Blog Archive

Building Relationships

We believe that building developmental relationships with young people is the single most influential thing adults can do to help them succeed.

We know from our research that there’s a strong correlation between kids having strong developmental relationships in their lives and their likelihood to become thriving and contributing adults. But we also know that there are many kids who don’t have enough of these transformative relationships in their lives. 

Publish Date: 2017-Jul-20

Building Relationships

Much of Search Institute’s past research on relationships has shown their value in the lives of youth, and how kids experience better outcomes when these relationships are strong.

Our research is now shifting to how we can help families, organizations and communities that work with kids build these relationships.

Search Institute recently interviewed 55 leaders of youth programs, schools, community coalitions and policy makers—a diverse sample of organizations that work with kids—and asked several questions. The two lead questions were:

Publish Date: 2017-Jul-13

Developmental Relationships, SCA, programs for teens, sparks

With summer here, many kids are participating in camps, summer programs, and other activities. These spaces are great places for young people to build new friendships with peers and strong developmental relationships with adults.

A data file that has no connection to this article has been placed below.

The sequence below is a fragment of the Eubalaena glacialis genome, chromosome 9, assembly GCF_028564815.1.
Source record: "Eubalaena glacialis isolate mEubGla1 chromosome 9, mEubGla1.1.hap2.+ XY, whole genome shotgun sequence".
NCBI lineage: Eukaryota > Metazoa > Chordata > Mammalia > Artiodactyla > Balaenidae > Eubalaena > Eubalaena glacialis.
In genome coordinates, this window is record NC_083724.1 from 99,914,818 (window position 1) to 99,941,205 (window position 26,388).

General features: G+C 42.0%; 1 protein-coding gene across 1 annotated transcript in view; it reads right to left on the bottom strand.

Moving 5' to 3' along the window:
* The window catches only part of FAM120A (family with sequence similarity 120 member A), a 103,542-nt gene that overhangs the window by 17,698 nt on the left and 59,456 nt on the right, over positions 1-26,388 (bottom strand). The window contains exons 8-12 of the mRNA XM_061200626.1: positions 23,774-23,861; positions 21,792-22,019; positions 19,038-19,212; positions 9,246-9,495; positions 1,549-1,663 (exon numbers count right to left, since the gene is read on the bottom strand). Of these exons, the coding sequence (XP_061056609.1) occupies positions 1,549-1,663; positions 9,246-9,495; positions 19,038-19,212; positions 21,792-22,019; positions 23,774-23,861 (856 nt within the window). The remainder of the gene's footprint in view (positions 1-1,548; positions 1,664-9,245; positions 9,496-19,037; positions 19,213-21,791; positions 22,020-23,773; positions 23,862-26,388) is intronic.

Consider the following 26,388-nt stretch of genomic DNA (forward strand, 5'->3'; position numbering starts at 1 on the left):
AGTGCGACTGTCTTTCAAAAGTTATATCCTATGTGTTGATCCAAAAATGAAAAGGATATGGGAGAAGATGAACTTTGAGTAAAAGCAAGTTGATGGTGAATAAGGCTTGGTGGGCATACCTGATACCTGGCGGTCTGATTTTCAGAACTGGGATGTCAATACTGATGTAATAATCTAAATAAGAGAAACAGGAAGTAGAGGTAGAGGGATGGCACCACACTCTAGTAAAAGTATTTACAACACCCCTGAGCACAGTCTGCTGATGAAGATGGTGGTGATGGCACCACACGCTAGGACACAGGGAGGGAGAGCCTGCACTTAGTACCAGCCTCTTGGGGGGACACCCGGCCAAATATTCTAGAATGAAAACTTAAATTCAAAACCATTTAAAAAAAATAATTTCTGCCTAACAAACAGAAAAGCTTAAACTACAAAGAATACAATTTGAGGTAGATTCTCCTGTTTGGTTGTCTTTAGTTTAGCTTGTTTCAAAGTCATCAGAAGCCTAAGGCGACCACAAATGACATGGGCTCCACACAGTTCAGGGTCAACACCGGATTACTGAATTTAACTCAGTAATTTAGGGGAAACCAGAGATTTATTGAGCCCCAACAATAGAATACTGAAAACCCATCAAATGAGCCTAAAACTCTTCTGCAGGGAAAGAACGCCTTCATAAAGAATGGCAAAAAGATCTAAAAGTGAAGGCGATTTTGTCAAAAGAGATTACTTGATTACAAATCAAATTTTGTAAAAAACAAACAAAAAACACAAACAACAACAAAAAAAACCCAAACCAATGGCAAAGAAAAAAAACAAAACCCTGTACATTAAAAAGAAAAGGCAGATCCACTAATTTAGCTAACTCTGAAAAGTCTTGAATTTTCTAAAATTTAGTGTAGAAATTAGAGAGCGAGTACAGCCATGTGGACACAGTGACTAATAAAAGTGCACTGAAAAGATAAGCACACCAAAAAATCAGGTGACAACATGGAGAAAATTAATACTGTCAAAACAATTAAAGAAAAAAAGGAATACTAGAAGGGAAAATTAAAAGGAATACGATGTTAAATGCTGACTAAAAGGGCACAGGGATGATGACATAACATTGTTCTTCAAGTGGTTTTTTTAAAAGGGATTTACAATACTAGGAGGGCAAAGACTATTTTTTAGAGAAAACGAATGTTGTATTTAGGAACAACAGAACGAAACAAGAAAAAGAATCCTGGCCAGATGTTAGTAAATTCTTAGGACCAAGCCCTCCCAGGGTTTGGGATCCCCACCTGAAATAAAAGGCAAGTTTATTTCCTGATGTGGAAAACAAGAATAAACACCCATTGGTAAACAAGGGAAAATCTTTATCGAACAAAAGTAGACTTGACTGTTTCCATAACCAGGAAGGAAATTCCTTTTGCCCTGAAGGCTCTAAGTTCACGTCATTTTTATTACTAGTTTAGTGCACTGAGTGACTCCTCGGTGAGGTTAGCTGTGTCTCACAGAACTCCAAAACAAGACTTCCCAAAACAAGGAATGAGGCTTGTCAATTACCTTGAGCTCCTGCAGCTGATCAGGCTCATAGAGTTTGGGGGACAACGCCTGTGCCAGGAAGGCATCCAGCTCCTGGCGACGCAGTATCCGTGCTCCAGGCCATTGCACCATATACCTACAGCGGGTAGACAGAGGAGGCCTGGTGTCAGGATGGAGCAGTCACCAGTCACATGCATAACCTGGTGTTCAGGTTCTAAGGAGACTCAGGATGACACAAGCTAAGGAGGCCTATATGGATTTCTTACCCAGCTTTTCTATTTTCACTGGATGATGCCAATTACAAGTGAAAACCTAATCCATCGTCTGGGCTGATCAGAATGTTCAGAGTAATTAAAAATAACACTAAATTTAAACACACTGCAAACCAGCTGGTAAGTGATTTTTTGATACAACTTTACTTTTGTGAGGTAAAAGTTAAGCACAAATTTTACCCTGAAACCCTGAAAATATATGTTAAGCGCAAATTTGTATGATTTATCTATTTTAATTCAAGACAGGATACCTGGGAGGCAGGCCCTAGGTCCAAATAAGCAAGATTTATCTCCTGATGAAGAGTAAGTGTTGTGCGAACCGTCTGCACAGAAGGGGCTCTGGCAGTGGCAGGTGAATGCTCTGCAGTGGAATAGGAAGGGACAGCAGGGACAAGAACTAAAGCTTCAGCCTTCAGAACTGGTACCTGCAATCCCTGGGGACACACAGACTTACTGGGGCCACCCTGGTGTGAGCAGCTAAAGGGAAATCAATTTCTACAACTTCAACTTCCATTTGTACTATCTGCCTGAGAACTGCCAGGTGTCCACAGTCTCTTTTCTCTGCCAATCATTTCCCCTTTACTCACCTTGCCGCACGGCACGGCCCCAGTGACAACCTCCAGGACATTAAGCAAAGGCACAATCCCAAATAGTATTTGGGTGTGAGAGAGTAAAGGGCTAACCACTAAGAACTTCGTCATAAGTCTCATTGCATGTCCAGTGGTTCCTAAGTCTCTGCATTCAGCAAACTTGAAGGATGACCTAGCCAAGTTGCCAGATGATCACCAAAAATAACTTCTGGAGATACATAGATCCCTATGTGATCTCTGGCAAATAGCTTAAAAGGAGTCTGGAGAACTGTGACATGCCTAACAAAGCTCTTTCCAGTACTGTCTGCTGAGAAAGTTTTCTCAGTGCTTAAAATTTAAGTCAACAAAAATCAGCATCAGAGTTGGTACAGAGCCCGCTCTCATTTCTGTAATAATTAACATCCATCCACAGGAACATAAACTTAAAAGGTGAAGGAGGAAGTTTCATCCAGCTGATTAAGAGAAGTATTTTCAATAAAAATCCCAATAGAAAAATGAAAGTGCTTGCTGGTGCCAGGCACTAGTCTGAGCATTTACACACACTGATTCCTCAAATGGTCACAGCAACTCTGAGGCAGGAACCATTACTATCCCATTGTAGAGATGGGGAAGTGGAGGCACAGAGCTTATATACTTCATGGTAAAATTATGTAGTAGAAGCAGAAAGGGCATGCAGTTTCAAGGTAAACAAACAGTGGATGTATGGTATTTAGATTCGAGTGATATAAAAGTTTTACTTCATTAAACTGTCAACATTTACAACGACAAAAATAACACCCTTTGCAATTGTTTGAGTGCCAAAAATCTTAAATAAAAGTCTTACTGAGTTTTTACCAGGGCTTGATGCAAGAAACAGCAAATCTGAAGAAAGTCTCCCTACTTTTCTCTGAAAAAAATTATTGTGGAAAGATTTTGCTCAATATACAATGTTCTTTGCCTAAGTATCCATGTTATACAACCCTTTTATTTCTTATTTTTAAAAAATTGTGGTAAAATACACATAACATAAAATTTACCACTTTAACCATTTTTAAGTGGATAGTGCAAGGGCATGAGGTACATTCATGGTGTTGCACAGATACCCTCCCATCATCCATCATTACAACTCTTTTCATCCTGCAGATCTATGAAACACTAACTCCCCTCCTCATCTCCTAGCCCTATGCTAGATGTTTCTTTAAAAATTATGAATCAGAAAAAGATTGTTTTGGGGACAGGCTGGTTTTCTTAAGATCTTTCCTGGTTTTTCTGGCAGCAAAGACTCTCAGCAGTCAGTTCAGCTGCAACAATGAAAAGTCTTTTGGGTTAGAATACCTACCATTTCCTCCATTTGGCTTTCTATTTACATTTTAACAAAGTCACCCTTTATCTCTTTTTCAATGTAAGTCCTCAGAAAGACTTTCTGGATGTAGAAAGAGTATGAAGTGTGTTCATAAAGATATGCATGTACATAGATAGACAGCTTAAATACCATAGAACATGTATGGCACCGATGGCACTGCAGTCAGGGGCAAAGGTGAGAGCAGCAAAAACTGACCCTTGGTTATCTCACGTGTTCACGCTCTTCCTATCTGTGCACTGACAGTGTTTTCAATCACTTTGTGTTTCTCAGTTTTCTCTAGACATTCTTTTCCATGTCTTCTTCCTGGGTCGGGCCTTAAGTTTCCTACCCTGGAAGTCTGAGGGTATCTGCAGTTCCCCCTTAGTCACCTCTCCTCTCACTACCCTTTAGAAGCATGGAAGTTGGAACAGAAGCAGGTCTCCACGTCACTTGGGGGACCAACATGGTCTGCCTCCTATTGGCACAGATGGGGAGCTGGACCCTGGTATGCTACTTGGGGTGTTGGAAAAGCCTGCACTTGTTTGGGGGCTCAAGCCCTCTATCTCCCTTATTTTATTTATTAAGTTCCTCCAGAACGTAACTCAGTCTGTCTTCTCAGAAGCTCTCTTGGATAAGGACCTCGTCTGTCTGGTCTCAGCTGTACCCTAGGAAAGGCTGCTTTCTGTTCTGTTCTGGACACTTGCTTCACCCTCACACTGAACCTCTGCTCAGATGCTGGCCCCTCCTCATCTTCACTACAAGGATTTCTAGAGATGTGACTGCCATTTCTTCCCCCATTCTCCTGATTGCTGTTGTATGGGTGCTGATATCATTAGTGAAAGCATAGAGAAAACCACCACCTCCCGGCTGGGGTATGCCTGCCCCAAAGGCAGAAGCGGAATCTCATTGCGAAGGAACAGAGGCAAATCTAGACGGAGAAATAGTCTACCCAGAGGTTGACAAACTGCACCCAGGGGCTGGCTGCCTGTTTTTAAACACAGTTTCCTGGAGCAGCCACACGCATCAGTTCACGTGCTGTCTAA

For the past several years, Search Institute has been partnering with the Student Conservation Association (SCA). SCA is a nonprofit organization that recruits hundreds of youth and young adults annually to participate...

Publish Date: 2017-Jun-28

family engagement,parent involvement plan, ESSA, developmental relationships, transition to middle school, engaging with families

Family engagement efforts often begin with policy makers, researchers, and professionals determining what families need to do. Then messages are developed that will generate “buy-in,” support, and participation. They treat parents as consumers, who must be “sold” an agenda in order to be successful in achieving their goals.

But when we authentically take time to listen to and build an understanding of parenting adults and children through interviews, focus groups, surveys, and other methods, we are much more likely to abandon stereotypes or assumptions and to partner with them in ways that are more meaningful and more effective...

Publish Date: 2017-Jun-15

transition to middle school or high school

What is Expanding Possibilities?

Expanding possibilities for teens means “connect me with people and  places that broaden my world.” These three everyday actions expand possibilities as kids transition to middle or high school:

  • Inspire me to see possibilities for my future.
  • Broaden horizons in my world by exposing me to new ideas, experiences, and places.
  • Connect me to others by introducing me to people who can help me grow.
Publish Date: 2017-Jun-08

transition to middle school or high school